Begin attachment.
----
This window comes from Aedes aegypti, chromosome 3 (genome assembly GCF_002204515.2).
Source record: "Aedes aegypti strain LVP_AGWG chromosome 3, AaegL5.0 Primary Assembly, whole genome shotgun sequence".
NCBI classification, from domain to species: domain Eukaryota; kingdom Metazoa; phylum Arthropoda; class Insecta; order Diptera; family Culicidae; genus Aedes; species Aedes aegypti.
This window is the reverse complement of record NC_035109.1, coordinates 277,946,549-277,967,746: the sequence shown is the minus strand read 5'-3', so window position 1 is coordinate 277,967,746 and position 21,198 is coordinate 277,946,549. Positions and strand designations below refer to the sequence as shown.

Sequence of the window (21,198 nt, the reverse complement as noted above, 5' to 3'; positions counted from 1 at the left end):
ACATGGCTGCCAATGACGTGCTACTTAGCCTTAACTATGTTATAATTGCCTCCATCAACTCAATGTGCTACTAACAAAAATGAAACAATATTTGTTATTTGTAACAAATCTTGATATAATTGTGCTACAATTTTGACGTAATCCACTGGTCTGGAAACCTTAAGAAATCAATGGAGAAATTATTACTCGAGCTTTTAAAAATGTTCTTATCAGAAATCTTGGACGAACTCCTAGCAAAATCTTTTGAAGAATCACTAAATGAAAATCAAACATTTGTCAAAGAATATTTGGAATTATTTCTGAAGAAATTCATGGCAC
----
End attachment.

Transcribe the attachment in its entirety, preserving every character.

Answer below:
This window comes from Aedes aegypti, chromosome 3 (genome assembly GCF_002204515.2).
Source record: "Aedes aegypti strain LVP_AGWG chromosome 3, AaegL5.0 Primary Assembly, whole genome shotgun sequence".
NCBI classification, from domain to species: domain Eukaryota; kingdom Metazoa; phylum Arthropoda; class Insecta; order Diptera; family Culicidae; genus Aedes; species Aedes aegypti.
This window is the reverse complement of record NC_035109.1, coordinates 277,946,549-277,967,746: the sequence shown is the minus strand read 5'-3', so window position 1 is coordinate 277,967,746 and position 21,198 is coordinate 277,946,549. Positions and strand designations below refer to the sequence as shown.

Sequence of the window (21,198 nt, the reverse complement as noted above, 5' to 3'; positions counted from 1 at the left end):
ACATGGCTGCCAATGACGTGCTACTTAGCCTTAACTATGTTATAATTGCCTCCATCAACTCAATGTGCTACTAACAAAAATGAAACAATATTTGTTATTTGTAACAAATCTTGATATAATTGTGCTACAATTTTGACGTAATCCACTGGTCTGGAAACCTTAAGAAATCAATGGAGAAATTATTACTCGAGCTTTTAAAAATGTTCTTATCAGAAATCTTGGACGAACTCCTAGCAAAATCTTTTGAAGAATCACTAAATGAAAATCAAACATTTGTCAAAGAATATTTGGAATTATTTCTGAAGAAATTCATGGCAC